Arthur Miller was born in 1915 in New York. He was a playwright whose work discussed significant social issues, giving the reader a deep insight into his characters' feelings. He died on February 11th 2005. In 'A View From The Bridge', Eddie Carbone is a middle-aged Sicilian-American longshoreman who lives...

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In this Play the inspector plays...In this Play the inspector plays various roles. He plays a socialist as he is against capitalist views and because he is not just looking out for himself but others as well. Also he is known to be a catalyst as he brings a split in the Birling family. He plays a ghost as we find out he is not real. Additionally he plays a fraud because he is not a real inspector, but he does act as an Inspector. The inspector adds a great deal of tension and drama to the play. Priestley does this because he brings tension between the younger generation consisting of Sheila and Eric and the older generation consisting of Gerald, Mrs. Birling and Birling because of the inspector. Priestley uses the inspector as a substitute of him self to put his socialist points across this adds drama because we have to think about what he is trying to do. The four Birlings and Gerald are happily seated around the dinner table having an enjoyable night celebrating Sheila and Gerald"s engagement. All of them are feeling happy and are comfortable and relaxed and do not seem to have a care in the world but all of that is about to change. The scene is set in 1912, which is a pre war time. Also this is the time when the suffragettes were fighting for women"s rights. Additionally this was the time that the Titanic was built. The unsinkable ship, which ironically sank, would set sail in a week"s time. The life that the Birlings live is very nice and easy but Priestley is showing how great things always end in disaster like the evening they are having. This is also ironic as he starts by telling us how the Titanic was unsinkable and it ended and just like he will go on to tell us how the Birling"s lives are good at the moment but this will soon come to an end. The story does have some relevance to the early nineties even if the novel it was written in 1945. All these points are there to remind us of how not all good things last and how we should all look out for each other and not just for ourselves. An example is "We are members of one body," said the inspector. This shows us that the inspector is enforcing the point of being part of one community and that we should look out for one and other. This also shows the link of how the inspector could just be Priestley in another form such as a ghost. I believe that Priestley is reminding us to look out for each other just in case any major wars happen and we have to rely on each other so that"s maybe why he is enforcing this. When the inspector first enters the stage the atmosphere changes but not a great deal on first sight of the inspector. The inspector does not appear to be a big man but he does make him self appear strong and confident. He gives an impression that he will destroy them if they toy with him. Sheila changes the way she thinks and decides from now on she is going to be good. She has come to this decision as a result of the influence the inspector has had on her. His socialist views have been understood by Sheila and have changed her because she is going to start to care for other people. For example "whoever that inspector was it was anything but a joke. You knew it then. You began to learn something. And now you"ve stopped," said Sheila. This shows us that the Inspector really has influenced Sheila and she has learnt something from what he is trying to say. Also she is showing the divide between the Birlings when they find out the inspector was not real as they now will not take responsibility for the death of Eva Smith but the youngsters will. The Inspector creates a split between the family by dividing the younger and older generations. He is a catalyst because he divides the family and makes them angry at each other. Gerald and Sheila will not get married because of the inspector"s visit. Birling may not get his knighthood because of the visit from the inspector may cause a scandal. All these things are the effects of the Inspector"s visit. All Priestley is trying to do is make everyone take responsibility for their actions, for example what he is doing to the Birlings. By doing this it makes the audience feel like they need to do the same thing but not act like the older generation of the Birlings but act like the younger generation. Near the end of the play the inspector is thought to be a fraud. The Birlings have various reasons to believe this. There was no information about him and he did not tell us anything about himself when he introduces him self. He is unknown in the force as the policeman Gerald asked said there was no such inspector. Also Birling is very familiar with the county police force and he said he had never seen or heard of an Inspector under the name Goole. The way he was working through the Birlings made them think he was a fraud as no inspector has ever done this to the Birling"s before. Near the end of the play it is discovered that there is no inspector named Goole and he has never been seen on the police force. For example ""¦I met a sergeant I know"¦ He swore there wasn"t any inspector Goole or anybody like him on the force here," said Gerald. This is proof there is no Inspector Goole and he really is a fraud. Also There"s is more proof because no other inspector works like him but it definitely is very effective as he left the Birling family in shambles. The Inspector is considered a fraud. Gerald is the first to question if the inspector really is an Inspector. He goes on to say that the inspector did not show all of us the same picture as he showed everyone a picture one by one so there is no evidence that he could have showed each of them all different pictures let alone the real Eva Smith. They all may have seen different photos. He then goes on to say that there was no evidence to prove that there really was a young girl called Eva Smith that had died. This is Gerald"s view of how the inspector works and how it makes him a fraud. The inspector also tells us how and why he works. "It"s the way I like to work. One person and one line of inquiry at a time. Otherwise, there"s a muddle." This shows us how the Inspector explains how he works and why. This sounds like the real way an inspector should work which misleads us at the beginning of the play and makes us think he really is an inspector. This makes the story effective and dramatic because it all leads to a huge twist at the end when we find out the inspector does not really exist and there is no dead girl called Eva Smith however there is another twist at the end when they really do find out an Eva Smith had really died and an inspector is on his way over. This makes the story more interesting and more dramatic like a soap opera and it adds more suspense to the play. The inspector is used in the story as someone who is supposed to be like J.B Priestley. He is like a substitute for J.B Priestly and they are linked as the inspector is being used to put across his messages. The inspector is in the story to make the Birling"s have responsibility for their actions. He is trying to make people think about what they do before they do it. "Look before you leap" as the saying goes. The inspector is trying to say that people should all be treated equally. All these messages are aimed at the audience as well as the Birlings. This is how Priestley gets his points out to us, through the link between him and the inspector. I think his main messages are that we are all part of one community, not individual people but we are connected one way or another so we have to care for each other and look after each other. For example ""¦.We are responsible for each other," said the inspector. This shows us the inspector has socialist views and does care about others apart from himself. Priestley puts across message of capitalism verses socialism as he shows the Inspector, the socialist saying how we should not be like a capitalist but more like a socialist and care for one another. The inspector is a socialist as is Priestley and have socialist views. They are against capitalism, as they do not feel you should just earn a living for money and for yourself but you should help other people. The inspector"s name is a pun for ghoul. This then leads us to believe that the inspector does not exist. He is some sort of ghost or phantom who is a nightmare to the Birlings. The Birlings have other beliefs that prove the inspector does not exist like Gerald. He finds out from another police sergeant from the county force that there is no one like or called the inspector they had met. In addition, the older generation seem to think it is all a hoax. For example "It"s a hoax of some kind," said Gerald. This shows that the older generation thinks it is some old fool playing a trick on them causing a scandal. There is nothing wrong with them believing this as they now have evidence that the inspector really is not an inspector but a fraud but that is only if he really does exist which is unknown to everyone. It could also show that the inspector is a bad ghoul playing tricks on family to have fun. He seems to know about he future because he knows what will happen to Eva Smith that no one else knows about, which may give the audience an idea that he is not a human being. He is another type of life such as a spirit that does not exist in our world, as it is virtually impossible to predict the future. He does make the Birlings scared of him as he breaks them down one by one leading them to confess. This may also show why he is a ghoul because he is scary. The inspector being a ghoul makes the audience more interested in the story because there is no obvious thing at the beginning of the story that gives him away but we all have our suspicions and this leads to tension as we want to continue to view the play to find out whether our suspicions were correct or not. This is another aspect that makes the play so good and again it involves the truth hidden behind the inspector. The inspector had an enormous affect on the Birlings. He caused them to fall out with each other and go against each other. From all what he told them the only people that actually learnt their lesson was the younger generation. The elders did not as when they found out the inspector was a fraud they were celebrating so what the inspector said went through one ear out the other. I think the family could get back to how they were before but it would be on Sheila and Eric"s conscience that they once helped lead a girl to suicide. Priestleys over all message in this story was we are all part of one community and we have to look after each other rather than just looking out for ourselves. If one person is affected in the community than all of us are. That is what Priestleys over all message is. I believe the over all role of the inspector was to play a substitute of Priestley to get Priestleys messages across to the audience and the Birlings. The Inspector has many hidden messages in him. He plays so many different roles and the he himself makes the whole story. He makes you think and puts across the messages, which to me is the point of the book. He is very effective and adds a great deal of drama.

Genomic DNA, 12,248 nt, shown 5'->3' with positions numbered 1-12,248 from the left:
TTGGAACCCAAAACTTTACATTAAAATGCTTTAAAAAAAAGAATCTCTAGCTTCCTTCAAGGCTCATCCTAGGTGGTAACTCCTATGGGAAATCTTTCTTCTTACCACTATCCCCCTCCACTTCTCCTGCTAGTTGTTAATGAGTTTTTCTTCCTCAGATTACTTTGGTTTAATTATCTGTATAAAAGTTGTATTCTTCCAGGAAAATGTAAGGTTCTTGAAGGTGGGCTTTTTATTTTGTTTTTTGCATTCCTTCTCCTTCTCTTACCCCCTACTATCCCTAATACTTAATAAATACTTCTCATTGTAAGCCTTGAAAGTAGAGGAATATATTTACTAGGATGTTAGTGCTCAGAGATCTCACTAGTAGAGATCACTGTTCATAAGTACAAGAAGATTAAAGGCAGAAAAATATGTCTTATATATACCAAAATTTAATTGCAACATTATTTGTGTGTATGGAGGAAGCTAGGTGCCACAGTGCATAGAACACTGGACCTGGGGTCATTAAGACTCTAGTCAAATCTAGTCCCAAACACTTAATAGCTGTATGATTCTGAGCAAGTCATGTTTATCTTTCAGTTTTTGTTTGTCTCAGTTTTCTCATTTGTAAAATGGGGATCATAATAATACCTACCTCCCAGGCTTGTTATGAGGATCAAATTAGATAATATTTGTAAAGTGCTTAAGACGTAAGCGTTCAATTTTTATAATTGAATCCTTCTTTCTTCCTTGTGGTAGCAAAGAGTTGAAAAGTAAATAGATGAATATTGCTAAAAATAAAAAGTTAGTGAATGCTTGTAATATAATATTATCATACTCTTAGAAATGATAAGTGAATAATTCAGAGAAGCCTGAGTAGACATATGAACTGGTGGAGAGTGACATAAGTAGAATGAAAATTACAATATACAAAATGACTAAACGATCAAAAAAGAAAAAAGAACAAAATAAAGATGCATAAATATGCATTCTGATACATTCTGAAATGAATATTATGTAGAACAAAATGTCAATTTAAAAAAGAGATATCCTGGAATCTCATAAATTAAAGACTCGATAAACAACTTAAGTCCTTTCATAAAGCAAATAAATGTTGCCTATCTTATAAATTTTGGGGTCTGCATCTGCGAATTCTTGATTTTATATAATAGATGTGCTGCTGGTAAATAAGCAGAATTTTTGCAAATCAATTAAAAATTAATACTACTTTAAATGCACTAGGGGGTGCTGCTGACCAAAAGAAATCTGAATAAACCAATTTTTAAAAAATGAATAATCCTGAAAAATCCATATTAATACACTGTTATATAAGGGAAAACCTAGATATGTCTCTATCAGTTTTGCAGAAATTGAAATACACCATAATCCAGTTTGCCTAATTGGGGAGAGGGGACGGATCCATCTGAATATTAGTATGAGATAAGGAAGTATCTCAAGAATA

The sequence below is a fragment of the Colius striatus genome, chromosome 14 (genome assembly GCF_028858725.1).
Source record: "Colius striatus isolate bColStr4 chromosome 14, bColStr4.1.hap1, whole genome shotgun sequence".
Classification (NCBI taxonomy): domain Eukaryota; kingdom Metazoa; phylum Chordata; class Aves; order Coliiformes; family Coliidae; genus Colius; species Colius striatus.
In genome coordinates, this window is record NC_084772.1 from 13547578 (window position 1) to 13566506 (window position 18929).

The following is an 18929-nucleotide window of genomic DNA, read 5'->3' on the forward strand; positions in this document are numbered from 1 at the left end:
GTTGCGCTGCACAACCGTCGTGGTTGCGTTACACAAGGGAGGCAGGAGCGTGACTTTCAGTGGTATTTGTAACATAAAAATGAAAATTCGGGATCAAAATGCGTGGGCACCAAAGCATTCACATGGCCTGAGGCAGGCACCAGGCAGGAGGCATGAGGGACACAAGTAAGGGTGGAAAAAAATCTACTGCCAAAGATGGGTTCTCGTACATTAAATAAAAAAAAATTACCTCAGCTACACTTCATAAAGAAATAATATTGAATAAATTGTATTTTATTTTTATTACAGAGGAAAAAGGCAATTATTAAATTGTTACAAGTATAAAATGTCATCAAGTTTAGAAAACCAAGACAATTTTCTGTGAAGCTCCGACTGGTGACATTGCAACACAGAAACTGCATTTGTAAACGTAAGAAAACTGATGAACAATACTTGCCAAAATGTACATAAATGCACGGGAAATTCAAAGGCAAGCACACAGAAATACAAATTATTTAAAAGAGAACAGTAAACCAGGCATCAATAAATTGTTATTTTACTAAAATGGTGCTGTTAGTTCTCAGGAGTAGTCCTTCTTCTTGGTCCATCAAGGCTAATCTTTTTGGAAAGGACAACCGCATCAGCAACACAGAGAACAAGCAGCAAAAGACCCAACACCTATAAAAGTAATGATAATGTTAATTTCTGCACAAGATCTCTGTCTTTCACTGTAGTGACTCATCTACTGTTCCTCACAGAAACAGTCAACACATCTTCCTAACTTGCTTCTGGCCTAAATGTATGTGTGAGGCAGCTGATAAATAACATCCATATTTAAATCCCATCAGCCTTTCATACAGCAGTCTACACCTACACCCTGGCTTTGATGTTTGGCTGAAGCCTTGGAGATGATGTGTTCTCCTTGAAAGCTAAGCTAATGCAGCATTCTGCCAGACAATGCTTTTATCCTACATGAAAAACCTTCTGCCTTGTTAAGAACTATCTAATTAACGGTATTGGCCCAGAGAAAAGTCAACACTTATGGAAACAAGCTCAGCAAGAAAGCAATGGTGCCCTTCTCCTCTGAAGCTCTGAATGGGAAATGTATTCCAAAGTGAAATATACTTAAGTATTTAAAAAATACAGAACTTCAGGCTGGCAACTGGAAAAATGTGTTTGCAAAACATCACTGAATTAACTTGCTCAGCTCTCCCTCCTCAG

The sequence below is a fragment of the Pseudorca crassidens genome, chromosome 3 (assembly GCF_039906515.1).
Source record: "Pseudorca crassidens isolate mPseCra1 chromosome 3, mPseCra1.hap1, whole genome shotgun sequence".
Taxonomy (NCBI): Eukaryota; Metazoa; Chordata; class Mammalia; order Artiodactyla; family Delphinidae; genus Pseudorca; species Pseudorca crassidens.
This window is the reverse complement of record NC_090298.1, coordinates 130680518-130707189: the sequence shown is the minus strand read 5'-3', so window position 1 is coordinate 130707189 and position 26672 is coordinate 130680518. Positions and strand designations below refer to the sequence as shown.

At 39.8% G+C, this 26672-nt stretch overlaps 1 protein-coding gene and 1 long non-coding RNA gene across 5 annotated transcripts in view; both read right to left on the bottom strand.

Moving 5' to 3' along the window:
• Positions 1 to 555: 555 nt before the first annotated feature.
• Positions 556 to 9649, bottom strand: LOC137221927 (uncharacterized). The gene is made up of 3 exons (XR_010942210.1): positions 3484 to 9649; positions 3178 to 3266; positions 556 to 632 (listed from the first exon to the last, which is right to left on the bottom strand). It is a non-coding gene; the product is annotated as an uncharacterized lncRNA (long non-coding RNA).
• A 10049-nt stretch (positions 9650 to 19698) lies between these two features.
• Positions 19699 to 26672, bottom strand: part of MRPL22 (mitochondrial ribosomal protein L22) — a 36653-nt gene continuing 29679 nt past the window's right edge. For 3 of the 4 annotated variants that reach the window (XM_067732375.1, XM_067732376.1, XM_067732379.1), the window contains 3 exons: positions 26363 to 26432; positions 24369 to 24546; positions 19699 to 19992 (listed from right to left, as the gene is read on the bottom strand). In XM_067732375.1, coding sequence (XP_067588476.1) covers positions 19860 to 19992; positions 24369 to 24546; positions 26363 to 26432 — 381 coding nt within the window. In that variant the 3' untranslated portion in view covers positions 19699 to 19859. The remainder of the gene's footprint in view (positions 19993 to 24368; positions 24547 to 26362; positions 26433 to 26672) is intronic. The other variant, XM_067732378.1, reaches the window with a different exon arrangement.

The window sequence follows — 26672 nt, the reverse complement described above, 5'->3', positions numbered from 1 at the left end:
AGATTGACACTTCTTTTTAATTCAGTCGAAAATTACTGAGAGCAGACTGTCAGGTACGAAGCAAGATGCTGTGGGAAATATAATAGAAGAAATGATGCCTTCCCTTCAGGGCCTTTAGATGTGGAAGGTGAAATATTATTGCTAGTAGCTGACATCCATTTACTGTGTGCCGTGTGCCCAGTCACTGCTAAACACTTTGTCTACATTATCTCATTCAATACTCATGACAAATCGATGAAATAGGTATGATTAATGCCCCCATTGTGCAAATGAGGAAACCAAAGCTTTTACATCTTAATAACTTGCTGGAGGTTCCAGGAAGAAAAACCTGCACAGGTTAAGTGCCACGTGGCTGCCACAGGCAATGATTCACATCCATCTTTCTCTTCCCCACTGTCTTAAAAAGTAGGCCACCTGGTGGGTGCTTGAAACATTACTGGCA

In this Play the inspector plays various roles. He plays a socialist as he is against capitalist views and because he is not just looking out for himself but others as well. Also he is known to be a catalyst as he brings a split in the Birling family. He...